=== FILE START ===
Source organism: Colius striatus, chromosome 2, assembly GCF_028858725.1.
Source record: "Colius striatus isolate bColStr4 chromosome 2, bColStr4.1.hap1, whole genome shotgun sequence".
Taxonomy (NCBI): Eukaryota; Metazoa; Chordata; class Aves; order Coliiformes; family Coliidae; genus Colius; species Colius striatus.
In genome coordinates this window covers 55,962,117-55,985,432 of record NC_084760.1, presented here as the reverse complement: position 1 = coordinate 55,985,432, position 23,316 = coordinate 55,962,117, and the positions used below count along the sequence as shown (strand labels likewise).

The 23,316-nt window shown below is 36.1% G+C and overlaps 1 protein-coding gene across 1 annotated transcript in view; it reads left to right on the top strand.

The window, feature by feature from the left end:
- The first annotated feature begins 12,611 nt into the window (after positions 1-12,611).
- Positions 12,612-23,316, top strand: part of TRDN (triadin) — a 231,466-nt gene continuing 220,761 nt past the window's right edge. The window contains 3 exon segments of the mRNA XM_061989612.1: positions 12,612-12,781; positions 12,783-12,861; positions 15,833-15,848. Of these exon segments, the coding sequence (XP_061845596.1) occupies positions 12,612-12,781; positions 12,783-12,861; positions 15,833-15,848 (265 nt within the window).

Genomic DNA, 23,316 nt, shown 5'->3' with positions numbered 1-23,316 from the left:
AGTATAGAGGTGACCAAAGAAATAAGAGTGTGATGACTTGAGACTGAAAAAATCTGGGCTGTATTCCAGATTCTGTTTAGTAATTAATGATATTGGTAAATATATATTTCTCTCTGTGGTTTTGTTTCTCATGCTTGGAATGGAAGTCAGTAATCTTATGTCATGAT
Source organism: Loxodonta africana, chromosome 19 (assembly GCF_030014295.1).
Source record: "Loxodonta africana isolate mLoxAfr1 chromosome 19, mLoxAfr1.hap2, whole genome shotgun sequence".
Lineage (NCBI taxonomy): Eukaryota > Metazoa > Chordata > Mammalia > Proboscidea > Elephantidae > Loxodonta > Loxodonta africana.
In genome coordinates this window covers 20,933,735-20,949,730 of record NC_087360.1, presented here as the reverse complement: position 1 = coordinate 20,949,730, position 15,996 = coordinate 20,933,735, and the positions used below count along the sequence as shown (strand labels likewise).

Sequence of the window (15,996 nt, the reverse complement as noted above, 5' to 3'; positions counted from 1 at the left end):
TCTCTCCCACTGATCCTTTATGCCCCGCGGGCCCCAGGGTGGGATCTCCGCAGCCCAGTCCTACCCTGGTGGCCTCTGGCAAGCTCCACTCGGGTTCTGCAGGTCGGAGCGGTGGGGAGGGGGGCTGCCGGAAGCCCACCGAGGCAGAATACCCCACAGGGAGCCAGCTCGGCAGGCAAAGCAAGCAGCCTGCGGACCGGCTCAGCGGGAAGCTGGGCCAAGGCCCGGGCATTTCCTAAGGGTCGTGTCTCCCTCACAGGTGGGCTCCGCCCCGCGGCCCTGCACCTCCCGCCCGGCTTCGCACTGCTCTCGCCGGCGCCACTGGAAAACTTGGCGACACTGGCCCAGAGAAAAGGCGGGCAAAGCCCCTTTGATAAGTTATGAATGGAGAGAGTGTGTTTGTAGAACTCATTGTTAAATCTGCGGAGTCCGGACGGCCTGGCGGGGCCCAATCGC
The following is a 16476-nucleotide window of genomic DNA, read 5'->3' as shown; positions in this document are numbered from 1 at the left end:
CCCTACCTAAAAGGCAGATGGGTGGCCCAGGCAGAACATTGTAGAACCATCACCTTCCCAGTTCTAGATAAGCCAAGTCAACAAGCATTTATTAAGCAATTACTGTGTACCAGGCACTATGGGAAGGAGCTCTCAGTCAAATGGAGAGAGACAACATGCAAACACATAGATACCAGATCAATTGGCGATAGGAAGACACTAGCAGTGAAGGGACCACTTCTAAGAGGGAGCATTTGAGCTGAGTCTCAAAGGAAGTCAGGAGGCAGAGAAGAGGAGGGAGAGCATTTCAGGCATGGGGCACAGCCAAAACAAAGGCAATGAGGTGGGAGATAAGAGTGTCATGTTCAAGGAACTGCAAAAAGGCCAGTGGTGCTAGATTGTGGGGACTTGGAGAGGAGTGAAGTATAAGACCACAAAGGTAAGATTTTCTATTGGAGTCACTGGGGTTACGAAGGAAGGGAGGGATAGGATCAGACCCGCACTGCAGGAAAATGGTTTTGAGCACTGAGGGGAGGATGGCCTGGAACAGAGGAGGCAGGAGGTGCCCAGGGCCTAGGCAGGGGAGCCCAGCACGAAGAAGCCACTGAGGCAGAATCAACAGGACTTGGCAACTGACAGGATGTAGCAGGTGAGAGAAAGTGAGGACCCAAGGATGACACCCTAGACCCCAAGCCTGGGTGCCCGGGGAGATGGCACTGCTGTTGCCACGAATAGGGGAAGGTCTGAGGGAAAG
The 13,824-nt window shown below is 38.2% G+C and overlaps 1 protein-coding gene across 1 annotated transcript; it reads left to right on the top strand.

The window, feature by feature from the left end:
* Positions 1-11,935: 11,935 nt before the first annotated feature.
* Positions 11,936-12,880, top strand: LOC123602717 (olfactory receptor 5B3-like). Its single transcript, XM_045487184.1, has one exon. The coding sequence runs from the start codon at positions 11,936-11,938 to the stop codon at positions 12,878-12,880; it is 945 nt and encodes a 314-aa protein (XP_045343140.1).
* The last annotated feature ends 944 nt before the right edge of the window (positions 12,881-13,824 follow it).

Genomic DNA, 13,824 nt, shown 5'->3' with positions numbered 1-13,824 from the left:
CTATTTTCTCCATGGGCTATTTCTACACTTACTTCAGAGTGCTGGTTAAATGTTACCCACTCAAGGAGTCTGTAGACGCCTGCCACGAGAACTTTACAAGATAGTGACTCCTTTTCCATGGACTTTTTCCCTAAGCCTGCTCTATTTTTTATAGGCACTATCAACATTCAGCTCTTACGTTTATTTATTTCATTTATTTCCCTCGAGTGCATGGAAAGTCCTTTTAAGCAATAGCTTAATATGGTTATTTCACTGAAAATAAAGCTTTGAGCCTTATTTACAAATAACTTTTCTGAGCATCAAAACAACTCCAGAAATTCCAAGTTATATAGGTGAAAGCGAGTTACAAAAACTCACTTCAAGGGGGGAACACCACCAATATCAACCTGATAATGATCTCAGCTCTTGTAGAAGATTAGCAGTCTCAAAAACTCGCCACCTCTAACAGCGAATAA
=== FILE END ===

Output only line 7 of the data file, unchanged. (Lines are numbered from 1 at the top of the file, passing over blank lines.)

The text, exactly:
- The first annotated feature begins 12,611 nt into the window (after positions 1-12,611).